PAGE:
The bumpy road of former Infrastructure Malta CEO Fredrick Azzopardi

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Fredrick Azzopardi was charged in court last Tuesday, accused of breaching environmental protection laws while he was CEO of Infrastructure Malta. It was the disgrace of a former government official who often made headlines for ignoring the concerns of residents and NGOs.

The CEO, a key driver of Minister Ian Borg, was instrumental in establishing the agency in 2018.

Azzopardi has now moved into the private sector. His legacy at Infrastructure Malta includes landmark projects like the Marsa Junction and countless miles of new roads, but also shadeless stretches where mature trees once grew and shadows of what was once farmland.

Malta weather looks back at some of the controversies that accompanied Azzopardi’s bumpy road.

Azzopardi’s name is indelibly linked to the Central Link project.

The central link project

Azzopardi’s name is indelibly linked to the Central Link project, which he described as “the most beneficial infrastructure solution from different environmental, social and economic perspectives”.

Azzopardi’s Infrastructure Malta launched an expensive public relations campaign to promote the project, including claiming that doing nothing would lead to a “total stalemate” in the region within 20 years.

As many as 549 trees were to be uprooted and another 237 transplanted, prompting outraged citizens to cling to the trees in protest.

A total of 47,000 square meters of farmland – the equivalent of six football pitches – was bulldozed before an appeals court ruled on the project permit.

Roadworks in Dingli, another project carried out under Azzopardi's watch, was also at the center of controversy.Roadworks in Dingli, another project carried out under Azzopardi’s direction, was also at the center of controversy.

Dingli Roadworks

Roadworks in Dingli, another project carried out under Azzopardi’s direction, was also at the center of controversy.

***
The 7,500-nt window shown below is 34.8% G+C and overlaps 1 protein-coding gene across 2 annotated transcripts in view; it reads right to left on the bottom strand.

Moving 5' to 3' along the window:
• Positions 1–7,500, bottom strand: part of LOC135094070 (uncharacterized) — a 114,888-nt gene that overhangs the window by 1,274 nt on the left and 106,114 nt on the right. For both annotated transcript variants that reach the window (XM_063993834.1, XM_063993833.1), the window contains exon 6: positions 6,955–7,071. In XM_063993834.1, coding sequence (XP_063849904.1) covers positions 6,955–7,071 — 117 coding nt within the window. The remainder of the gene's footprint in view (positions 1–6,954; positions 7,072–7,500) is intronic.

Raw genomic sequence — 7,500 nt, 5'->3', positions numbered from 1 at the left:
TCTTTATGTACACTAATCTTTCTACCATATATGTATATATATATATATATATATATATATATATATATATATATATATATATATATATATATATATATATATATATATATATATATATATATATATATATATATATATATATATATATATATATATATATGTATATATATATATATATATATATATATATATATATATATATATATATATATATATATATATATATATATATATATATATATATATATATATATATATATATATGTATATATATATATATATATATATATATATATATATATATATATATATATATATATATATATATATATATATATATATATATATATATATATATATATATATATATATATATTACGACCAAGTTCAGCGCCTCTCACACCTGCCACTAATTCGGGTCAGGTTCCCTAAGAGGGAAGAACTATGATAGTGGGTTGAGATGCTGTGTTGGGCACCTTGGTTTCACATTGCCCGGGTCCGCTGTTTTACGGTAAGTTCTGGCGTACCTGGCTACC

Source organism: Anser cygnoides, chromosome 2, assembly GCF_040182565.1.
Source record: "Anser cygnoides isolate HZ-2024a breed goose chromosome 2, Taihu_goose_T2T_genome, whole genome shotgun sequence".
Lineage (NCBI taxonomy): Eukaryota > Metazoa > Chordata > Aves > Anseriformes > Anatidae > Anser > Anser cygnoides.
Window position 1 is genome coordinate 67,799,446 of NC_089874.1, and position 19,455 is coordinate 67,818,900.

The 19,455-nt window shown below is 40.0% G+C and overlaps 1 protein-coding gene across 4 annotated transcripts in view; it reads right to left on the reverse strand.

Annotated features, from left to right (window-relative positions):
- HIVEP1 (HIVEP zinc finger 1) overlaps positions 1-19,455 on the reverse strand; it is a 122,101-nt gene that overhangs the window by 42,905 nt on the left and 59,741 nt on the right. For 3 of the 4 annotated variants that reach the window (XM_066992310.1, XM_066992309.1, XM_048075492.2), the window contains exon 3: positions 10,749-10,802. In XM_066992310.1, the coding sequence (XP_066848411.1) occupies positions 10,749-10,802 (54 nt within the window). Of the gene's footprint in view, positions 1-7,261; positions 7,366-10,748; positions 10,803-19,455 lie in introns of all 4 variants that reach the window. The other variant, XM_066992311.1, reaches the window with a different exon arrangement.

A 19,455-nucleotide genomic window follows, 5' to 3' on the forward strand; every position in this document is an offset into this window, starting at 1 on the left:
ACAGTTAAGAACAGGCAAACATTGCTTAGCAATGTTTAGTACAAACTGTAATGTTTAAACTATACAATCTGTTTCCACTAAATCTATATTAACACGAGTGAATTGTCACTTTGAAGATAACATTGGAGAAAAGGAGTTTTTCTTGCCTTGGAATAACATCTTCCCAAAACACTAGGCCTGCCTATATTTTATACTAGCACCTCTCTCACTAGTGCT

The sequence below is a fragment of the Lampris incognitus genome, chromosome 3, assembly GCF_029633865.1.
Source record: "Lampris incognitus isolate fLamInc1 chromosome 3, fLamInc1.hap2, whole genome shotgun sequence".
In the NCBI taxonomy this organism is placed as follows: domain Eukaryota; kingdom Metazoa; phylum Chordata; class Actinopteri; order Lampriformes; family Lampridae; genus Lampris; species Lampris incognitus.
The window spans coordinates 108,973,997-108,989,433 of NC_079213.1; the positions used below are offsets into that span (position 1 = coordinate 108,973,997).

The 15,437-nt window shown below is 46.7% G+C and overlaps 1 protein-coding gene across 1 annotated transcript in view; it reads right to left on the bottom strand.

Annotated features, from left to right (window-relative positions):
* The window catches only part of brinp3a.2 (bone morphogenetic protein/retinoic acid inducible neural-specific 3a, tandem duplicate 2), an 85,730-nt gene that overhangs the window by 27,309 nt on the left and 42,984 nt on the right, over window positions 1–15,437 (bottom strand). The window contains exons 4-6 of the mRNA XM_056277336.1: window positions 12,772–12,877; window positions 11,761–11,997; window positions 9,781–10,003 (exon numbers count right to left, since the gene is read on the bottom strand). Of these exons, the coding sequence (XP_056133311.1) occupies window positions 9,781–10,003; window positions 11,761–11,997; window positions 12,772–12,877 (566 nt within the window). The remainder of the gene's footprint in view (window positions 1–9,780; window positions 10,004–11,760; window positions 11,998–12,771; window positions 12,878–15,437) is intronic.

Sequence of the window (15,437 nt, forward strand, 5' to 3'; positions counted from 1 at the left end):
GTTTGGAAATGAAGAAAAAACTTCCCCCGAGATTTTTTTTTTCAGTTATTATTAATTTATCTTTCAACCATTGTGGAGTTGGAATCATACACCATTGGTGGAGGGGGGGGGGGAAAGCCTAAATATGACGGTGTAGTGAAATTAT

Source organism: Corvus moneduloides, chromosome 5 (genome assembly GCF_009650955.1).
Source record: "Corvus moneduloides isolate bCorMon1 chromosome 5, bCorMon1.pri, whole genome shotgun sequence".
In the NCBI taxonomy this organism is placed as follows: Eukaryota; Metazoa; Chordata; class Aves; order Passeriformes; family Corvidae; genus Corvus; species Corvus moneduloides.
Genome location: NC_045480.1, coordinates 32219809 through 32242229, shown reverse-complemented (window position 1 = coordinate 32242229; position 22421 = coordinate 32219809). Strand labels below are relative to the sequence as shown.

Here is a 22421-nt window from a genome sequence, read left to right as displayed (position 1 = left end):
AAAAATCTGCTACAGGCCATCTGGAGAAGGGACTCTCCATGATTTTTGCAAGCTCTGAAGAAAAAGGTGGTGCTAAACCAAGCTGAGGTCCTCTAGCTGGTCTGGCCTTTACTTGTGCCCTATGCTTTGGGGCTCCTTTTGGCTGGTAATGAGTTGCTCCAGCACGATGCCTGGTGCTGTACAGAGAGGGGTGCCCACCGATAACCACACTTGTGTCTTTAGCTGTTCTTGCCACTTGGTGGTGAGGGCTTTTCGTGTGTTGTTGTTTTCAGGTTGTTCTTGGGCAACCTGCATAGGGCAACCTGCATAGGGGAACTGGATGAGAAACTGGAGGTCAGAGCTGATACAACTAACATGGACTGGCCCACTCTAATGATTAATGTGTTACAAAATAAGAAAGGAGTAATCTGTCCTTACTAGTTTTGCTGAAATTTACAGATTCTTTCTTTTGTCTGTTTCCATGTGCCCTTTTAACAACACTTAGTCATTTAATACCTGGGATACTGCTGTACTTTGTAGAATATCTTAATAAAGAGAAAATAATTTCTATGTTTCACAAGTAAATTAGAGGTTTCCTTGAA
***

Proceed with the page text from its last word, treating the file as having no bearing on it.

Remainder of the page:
Activists camped there for three weeks in a bid to prevent heavy machinery installed by Infrastructure Malta from moving forward to clear fields outside the development area.

Here again, it is the trees that are the victims: this time, it is centenary carob trees.

Work began before the Environment and Resources Authority (ERA) consented to the uprooting.

Work began five months before the necessary permits were issued and did not follow due process, environmental commissioner Alan Saliba said.

Saliba condemned Infrastructure Malta for allowing its contractor access to private land before reaching an agreement with the landowners on expropriation.

Compliance with the rules “should be on the agenda, especially from government entities that should serve as an example to citizens”, noted Saliba.

Works at a junction in Ħal Farruġ, Luqa saw Infrastructure Malta taking more land than permitted and starting work without a valid permit.Works at a junction in Ħal Farruġ, Luqa saw Infrastructure Malta taking more land than permitted and starting work without a valid permit.

Land expropriation

The manner in which Infrastructure Malta expropriated land in Dingli turned out to be a feature of Azzopardi’s time at the helm of the agency.

Unlike the private sale of a property, when land is appropriated in Malta, compensation must be decided by the Land Authority.

Infrastructure Malta has often flouted procedure, circumventing authority by striking deals directly with landlords or showing up with bulldozers before a deal is reached.

Landowners in Dingli, Attard, Rabat, Żabbar and Luqa all reported similar behavior from the Azzopardi-led agency.